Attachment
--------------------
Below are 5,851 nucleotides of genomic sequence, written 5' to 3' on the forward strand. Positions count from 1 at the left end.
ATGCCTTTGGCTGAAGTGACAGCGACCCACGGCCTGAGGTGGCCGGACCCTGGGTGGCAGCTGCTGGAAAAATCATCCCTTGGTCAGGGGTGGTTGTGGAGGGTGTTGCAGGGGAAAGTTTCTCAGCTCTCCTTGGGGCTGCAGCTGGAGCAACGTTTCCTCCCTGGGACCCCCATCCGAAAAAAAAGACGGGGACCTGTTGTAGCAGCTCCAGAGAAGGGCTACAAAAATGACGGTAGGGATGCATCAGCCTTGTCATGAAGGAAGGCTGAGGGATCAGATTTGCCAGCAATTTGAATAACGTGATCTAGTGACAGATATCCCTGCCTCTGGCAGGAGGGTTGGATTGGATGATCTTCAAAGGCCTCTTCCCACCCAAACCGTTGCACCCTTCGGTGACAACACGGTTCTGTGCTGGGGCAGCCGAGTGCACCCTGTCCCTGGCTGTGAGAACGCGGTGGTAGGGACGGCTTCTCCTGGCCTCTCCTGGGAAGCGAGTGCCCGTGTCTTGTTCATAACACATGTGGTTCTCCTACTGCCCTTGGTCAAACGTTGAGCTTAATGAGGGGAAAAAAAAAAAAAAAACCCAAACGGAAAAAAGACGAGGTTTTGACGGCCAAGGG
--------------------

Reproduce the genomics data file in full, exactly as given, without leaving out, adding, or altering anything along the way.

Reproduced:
Below are 5,851 nucleotides of genomic sequence, written 5' to 3' on the forward strand. Positions count from 1 at the left end.
ATGCCTTTGGCTGAAGTGACAGCGACCCACGGCCTGAGGTGGCCGGACCCTGGGTGGCAGCTGCTGGAAAAATCATCCCTTGGTCAGGGGTGGTTGTGGAGGGTGTTGCAGGGGAAAGTTTCTCAGCTCTCCTTGGGGCTGCAGCTGGAGCAACGTTTCCTCCCTGGGACCCCCATCCGAAAAAAAAGACGGGGACCTGTTGTAGCAGCTCCAGAGAAGGGCTACAAAAATGACGGTAGGGATGCATCAGCCTTGTCATGAAGGAAGGCTGAGGGATCAGATTTGCCAGCAATTTGAATAACGTGATCTAGTGACAGATATCCCTGCCTCTGGCAGGAGGGTTGGATTGGATGATCTTCAAAGGCCTCTTCCCACCCAAACCGTTGCACCCTTCGGTGACAACACGGTTCTGTGCTGGGGCAGCCGAGTGCACCCTGTCCCTGGCTGTGAGAACGCGGTGGTAGGGACGGCTTCTCCTGGCCTCTCCTGGGAAGCGAGTGCCCGTGTCTTGTTCATAACACATGTGGTTCTCCTACTGCCCTTGGTCAAACGTTGAGCTTAATGAGGGGAAAAAAAAAAAAAAAACCCAAACGGAAAAAAGACGAGGTTTTGACGGCCAAGGG